Bits = bits;

public static implicit operator FloatBits(float value)
return new FloatBits(value);

public static implicit operator FloatBits(uint bits)
return new FloatBits(bits);

public static explicit operator uint(FloatBits fb)
return fb.Bits;

public static explicit operator float(FloatBits fb)
return fb.Value;

public unsafe override string ToString()
char* s = stackalloc char[32 + 1];
for (var i = 31; i >= 0; i–)
s[31 – i] = ((Bits >> i) & 1) == 1 ? ‘1’ : ‘0’;
s[32] = ”;
var result = new string(s);
return result;

public class UnionExample
public static void TestFloatBits()
var f = -1f;
for (var i = 0; i < 10; i++, f += i * 0.1f)
Console.WriteLine("{0, 12} : {1, 12} : {2, 32}",
f.ToString("F9"), (uint)(FloatBits) f, (FloatBits) f);

Ben Stabile

Oops, I hit submit too soon. What I meant to do was demonstrate using “fixed” in the struct as an alternative to “stackalloc”. Also, the ” string termination got reduced to ” when I pasted the code.
The results of that demo (with bad formatting)…

-1.000000000 : 3212836864 : 10111111100000000000000000000000
-0.900000000 : 3211159142 : 10111111011001100110011001100110
-0.700000000 : 3207803699 : 10111111001100110011001100110011
-0.400000000 : 3201092812 : 10111110110011001100110011001100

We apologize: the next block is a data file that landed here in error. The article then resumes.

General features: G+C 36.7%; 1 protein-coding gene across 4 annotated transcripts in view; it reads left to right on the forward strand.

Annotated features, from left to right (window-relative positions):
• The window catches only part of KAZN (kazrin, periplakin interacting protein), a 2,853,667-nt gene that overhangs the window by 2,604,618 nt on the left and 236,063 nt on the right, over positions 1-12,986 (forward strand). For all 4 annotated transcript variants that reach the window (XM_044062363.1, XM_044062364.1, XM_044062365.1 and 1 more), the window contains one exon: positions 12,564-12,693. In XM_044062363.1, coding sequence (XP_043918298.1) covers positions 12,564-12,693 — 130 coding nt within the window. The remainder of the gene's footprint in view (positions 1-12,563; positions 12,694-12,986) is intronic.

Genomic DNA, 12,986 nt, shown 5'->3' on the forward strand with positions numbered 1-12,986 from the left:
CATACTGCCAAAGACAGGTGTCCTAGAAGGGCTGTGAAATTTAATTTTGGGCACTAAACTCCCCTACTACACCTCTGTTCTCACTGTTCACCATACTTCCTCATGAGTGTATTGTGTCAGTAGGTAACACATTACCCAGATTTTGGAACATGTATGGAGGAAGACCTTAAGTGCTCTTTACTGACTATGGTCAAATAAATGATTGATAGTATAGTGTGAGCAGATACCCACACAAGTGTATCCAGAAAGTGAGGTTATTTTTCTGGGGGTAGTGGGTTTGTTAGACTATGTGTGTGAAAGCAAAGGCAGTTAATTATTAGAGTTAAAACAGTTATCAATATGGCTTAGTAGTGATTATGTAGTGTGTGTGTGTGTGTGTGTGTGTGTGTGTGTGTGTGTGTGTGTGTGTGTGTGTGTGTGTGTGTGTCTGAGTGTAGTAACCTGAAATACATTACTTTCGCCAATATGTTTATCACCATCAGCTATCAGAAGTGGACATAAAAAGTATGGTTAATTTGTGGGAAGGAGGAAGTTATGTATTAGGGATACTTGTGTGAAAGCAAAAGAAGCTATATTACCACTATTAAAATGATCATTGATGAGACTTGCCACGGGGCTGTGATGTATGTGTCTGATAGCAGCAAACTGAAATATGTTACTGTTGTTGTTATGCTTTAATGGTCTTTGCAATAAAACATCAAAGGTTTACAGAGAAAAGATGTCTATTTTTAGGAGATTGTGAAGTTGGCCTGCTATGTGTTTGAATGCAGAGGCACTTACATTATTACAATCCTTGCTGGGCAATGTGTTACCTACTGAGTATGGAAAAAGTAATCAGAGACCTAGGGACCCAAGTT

0.000000030 : 855638016 : 00110011000000000000000000000000
0.500000100 : 1056964609 : 00111111000000000000000000000001
1.100000000 : 1066192077 : 00111111100011001100110011001101
1.800000000 : 1072064103 : 00111111111001100110011001100111
2.600000000 : 1076258407 : 01000000001001100110011001100111
3.500000000 : 1080033281 : 01000000011000000000000000000001

In this demo, I am showing that you can easily “simulate” the useful BitConverter.DoubleToInt64Bits(x) and BitConverter.Int64BitsToDouble(x) methods. And the resulting client code can be very clean and efficient (especially for structs).

Without these features you might have to do something like…

BitConverter.ToUInt32(BitConverter.GetBytes(x), 0)

…and that is, in my opinion, pretty ugly! Not to mention the fact that you would then have to include the code to create a bit string, further muddling more important logic.